One Fish, Two Fish, Sequence Fish 

Community college student from seven Inland Empire campuses will use molecular biology as they extract DNA sequence from a sample of store-bought fish.

Sequencing to Success teaches DNA research skills to community college students. In the photo, a 2016 cohort works with corn seeds. jim burnette

At least 60 community college students from seven Inland Empire campuses will begin a four-week program with hands-on laboratory work as they learn how to extract DNA and DNA sequencing techniques from a sample of store-bought fish.

This, along with other molecular biology work, will be completed on their first visit to UCR’s Dynamic Genome lab on Feb. 25. It’s part of Sequencing to Success, a program designed specifically for community college transfer students.

Feb. 25 will serve as an all-day introduction centered around one question: are fish at the grocery store properly labeled?

It will take students four weeks of research and analysis using DNA Subway, a gene annotation and genome analysis tool – along with support from Dynamic Genome staff and other UCR faculty – to complete their work, which will culminate in a poster presentation on March 25.

The program is primarily offered to community college students looking to transfer into a four-year institution. Participation is free to all students; cohort expenses are covered by Howard Hughes Medical Institute (HHMI), and United States Department of Agriculture-Hispanic Serving Institutions (USDA-HSI) grant program funds. Most participants are first generation college students who come from under-represented minorities, or from low socio-economic backgrounds.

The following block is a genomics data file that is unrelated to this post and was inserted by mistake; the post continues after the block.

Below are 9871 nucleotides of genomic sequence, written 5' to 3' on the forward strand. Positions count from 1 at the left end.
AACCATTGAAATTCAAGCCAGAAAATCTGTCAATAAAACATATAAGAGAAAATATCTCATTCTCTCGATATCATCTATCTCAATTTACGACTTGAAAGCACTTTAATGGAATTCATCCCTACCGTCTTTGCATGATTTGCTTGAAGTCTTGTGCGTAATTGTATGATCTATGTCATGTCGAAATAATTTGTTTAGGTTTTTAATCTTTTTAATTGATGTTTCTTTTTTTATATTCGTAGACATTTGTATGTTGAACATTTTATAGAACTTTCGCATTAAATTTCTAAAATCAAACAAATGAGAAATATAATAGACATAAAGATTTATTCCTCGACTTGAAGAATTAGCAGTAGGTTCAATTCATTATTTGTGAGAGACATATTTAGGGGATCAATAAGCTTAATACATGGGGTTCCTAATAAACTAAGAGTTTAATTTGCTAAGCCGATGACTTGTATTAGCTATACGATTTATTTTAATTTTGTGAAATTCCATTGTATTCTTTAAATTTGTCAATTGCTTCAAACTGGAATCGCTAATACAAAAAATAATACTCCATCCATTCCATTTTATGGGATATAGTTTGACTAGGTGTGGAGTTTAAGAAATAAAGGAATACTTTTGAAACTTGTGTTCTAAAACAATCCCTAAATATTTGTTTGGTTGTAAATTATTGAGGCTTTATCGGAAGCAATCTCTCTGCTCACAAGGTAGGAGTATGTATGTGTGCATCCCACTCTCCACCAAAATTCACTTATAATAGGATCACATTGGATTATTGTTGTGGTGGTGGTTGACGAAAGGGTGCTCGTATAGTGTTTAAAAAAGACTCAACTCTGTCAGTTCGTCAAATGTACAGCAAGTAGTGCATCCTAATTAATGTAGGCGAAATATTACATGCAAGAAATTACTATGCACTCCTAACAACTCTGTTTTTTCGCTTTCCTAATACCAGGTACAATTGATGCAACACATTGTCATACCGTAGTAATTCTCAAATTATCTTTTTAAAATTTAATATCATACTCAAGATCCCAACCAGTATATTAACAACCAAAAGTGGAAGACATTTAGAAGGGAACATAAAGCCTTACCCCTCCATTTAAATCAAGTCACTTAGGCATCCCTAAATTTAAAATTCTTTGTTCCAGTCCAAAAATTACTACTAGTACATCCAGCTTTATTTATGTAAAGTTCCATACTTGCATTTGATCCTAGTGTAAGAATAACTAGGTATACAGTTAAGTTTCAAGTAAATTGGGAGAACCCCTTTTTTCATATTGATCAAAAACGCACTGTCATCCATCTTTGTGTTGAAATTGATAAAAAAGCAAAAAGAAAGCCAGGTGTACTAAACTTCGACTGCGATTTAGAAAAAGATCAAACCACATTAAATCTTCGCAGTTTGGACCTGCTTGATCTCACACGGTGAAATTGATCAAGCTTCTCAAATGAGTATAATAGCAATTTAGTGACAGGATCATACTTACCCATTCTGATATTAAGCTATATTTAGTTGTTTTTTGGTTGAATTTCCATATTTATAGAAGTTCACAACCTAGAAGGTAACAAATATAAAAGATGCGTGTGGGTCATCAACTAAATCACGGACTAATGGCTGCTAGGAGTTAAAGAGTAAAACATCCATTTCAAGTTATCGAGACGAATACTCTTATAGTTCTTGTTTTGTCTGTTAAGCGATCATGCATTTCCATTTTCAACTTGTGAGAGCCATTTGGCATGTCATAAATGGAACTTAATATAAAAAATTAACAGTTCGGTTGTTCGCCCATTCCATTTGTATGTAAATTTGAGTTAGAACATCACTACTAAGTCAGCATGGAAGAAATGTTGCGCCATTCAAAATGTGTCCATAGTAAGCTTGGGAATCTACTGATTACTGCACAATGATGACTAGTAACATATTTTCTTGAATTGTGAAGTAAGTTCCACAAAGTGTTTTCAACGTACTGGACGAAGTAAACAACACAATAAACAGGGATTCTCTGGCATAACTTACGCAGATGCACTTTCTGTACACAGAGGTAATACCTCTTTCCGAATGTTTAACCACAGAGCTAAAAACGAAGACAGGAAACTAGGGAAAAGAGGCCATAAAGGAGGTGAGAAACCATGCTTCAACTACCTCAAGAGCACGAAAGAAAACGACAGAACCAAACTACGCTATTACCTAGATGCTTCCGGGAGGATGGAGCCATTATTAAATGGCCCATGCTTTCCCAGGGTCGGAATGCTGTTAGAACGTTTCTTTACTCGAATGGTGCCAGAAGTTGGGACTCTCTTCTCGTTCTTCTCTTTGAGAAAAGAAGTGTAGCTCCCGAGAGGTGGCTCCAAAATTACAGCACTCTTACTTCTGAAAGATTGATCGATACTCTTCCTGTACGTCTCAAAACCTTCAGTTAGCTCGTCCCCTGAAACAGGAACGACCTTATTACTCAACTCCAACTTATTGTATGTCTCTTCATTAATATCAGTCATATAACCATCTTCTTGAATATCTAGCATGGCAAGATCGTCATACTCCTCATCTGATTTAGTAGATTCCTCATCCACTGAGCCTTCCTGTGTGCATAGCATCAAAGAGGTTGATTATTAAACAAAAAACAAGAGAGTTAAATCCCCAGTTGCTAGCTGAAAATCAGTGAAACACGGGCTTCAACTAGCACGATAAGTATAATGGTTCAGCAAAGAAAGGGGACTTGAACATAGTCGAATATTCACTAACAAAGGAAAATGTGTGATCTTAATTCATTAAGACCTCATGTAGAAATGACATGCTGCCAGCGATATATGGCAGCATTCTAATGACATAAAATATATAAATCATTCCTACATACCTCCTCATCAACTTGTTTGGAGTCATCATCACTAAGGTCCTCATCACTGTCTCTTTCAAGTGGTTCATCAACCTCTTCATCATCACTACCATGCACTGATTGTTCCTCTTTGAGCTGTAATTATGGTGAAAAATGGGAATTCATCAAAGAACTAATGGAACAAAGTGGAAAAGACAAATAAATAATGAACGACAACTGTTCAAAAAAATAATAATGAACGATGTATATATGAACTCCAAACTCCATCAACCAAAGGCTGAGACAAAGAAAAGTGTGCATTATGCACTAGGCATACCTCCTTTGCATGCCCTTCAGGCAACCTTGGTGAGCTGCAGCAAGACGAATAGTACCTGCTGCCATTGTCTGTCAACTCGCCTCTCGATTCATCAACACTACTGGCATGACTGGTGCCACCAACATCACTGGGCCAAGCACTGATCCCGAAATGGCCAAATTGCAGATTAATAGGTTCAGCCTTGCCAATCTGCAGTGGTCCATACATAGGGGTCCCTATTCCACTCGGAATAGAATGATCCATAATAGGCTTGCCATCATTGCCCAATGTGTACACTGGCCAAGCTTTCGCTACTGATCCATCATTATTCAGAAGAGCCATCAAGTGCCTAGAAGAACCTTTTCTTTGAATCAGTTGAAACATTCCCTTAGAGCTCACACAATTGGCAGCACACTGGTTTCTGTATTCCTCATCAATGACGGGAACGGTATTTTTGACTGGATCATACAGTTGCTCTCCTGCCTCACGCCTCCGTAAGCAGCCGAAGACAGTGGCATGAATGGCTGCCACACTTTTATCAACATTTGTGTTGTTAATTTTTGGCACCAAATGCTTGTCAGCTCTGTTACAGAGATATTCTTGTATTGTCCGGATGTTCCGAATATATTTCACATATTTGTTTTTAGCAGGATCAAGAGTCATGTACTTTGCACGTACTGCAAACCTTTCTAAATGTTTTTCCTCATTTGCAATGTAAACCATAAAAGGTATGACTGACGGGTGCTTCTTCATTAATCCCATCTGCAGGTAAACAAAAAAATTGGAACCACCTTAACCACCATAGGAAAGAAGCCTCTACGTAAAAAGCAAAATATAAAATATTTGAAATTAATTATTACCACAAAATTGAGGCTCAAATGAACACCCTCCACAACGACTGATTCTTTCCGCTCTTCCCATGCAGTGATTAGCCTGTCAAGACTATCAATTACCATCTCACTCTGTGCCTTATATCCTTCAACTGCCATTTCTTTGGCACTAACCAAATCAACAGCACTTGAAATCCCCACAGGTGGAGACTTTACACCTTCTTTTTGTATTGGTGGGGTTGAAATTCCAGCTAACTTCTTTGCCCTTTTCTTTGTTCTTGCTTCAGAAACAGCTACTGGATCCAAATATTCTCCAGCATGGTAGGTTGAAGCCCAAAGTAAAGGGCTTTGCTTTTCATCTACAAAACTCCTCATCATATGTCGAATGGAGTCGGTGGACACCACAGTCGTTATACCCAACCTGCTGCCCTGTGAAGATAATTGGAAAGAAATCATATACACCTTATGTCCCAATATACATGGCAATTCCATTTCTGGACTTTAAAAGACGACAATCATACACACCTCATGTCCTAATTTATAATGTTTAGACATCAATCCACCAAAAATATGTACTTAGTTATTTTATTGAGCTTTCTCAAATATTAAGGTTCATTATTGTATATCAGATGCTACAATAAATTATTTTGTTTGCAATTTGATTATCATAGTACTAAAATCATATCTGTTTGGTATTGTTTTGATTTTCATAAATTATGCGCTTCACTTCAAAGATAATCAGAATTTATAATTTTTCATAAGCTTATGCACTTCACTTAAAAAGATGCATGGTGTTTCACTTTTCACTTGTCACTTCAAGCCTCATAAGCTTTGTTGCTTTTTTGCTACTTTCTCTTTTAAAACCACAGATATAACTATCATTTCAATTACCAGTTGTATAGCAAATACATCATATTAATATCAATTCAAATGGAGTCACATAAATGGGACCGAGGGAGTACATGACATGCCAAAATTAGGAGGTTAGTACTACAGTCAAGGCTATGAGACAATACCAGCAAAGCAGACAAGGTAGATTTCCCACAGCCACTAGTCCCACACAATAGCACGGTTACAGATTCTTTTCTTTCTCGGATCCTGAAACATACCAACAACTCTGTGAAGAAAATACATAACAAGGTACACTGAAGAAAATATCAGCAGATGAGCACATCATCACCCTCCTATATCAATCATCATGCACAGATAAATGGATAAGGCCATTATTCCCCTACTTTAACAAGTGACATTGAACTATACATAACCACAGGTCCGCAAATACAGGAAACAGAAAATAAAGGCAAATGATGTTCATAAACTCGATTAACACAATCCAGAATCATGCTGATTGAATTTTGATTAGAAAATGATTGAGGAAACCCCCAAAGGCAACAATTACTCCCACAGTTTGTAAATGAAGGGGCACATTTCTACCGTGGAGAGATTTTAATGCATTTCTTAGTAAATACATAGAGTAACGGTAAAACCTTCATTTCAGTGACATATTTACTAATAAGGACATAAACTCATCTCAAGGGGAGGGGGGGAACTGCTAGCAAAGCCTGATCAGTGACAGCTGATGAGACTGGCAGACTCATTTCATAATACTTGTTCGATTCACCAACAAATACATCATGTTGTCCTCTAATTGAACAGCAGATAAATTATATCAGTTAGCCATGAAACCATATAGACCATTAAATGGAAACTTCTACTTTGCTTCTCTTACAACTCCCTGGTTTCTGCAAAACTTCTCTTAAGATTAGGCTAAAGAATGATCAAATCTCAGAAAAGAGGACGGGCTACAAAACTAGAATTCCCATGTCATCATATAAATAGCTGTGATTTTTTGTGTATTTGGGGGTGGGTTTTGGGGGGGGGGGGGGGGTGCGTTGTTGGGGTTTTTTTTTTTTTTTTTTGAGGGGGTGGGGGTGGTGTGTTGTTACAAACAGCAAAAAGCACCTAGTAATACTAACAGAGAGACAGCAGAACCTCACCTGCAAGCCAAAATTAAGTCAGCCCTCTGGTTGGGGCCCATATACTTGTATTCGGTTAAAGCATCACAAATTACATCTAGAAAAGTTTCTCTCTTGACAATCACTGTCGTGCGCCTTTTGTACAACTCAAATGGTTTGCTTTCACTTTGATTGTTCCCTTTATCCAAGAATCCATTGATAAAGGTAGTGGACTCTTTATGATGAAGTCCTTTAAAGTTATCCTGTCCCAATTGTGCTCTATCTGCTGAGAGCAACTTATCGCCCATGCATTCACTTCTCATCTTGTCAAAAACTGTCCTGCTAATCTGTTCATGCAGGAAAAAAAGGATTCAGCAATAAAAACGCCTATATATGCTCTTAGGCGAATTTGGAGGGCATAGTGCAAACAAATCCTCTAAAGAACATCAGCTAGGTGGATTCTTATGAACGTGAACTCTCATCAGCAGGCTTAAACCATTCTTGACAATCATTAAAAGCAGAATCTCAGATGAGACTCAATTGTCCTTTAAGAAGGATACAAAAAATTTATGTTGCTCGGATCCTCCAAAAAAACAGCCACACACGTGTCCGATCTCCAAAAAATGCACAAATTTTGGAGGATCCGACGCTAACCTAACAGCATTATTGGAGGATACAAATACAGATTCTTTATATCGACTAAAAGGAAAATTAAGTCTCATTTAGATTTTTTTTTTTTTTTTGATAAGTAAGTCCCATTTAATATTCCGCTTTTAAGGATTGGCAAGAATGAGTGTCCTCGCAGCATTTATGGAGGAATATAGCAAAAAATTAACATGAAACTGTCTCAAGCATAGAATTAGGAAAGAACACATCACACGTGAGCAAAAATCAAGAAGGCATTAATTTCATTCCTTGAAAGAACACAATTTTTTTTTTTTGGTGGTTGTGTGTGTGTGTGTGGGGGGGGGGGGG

This is the fifth year Sequencing to Success is offered at UCR. In the past four years 144 community college students have participated; 48 were accepted last year and this year a cohort of at least 60 community college students is expected from Chaffey College, Crafton Hills College, Mount San Jacinto College, Riverside City College, RCC-Moreno Valley, RCC-Norco, and San Bernardino Valley College.

In addition to learning about science, participants interact with current UCR students and ask about college life, majors, and course requirements, said Jim Burnette, academic coordinator and co-director of the Dynamic Genome program at UCR’s Neil A. Campbell Science Learning Lab.

“Sequencing to Success gives community college students the opportunity to visit a UC campus, learn to use authentic research equipment and interact with faculty, instructors and students. Many potential transfer students do not realize that UCR faculty and staff are very interested in recruiting them into their research labs,” Burnette said.

Scott Herrick, Riverside Community College professor, is a big supporter of the program and has had some of his own students participate in Sequencing to Success. The DNA Subway and barcoding program that students get to use helps hone their laboratory skills, he said.

“I can’t tell you how many times I would hear students say ‘we did that at UCR!’ during the course of a particular lab at RCC,” Herrick said.

Lab work schedule is as follows:

  • Feb. 25: 8 a.m. to 5 p.m.; lab work will be continuous (lunch break noon to 1 p.m.)
  • March 25: 8:30 a.m. to 2 p.m., poster session presentations

Media Contact

Tel: (951) 827-2653

Additional Contacts

Jim Burnette, academic coordinator and co-director of the Dynamic Genome program, UCR Neil A. Campbell Science Learning Lab

Alex Cortez, academic coordinator for the Dynamic Genome program

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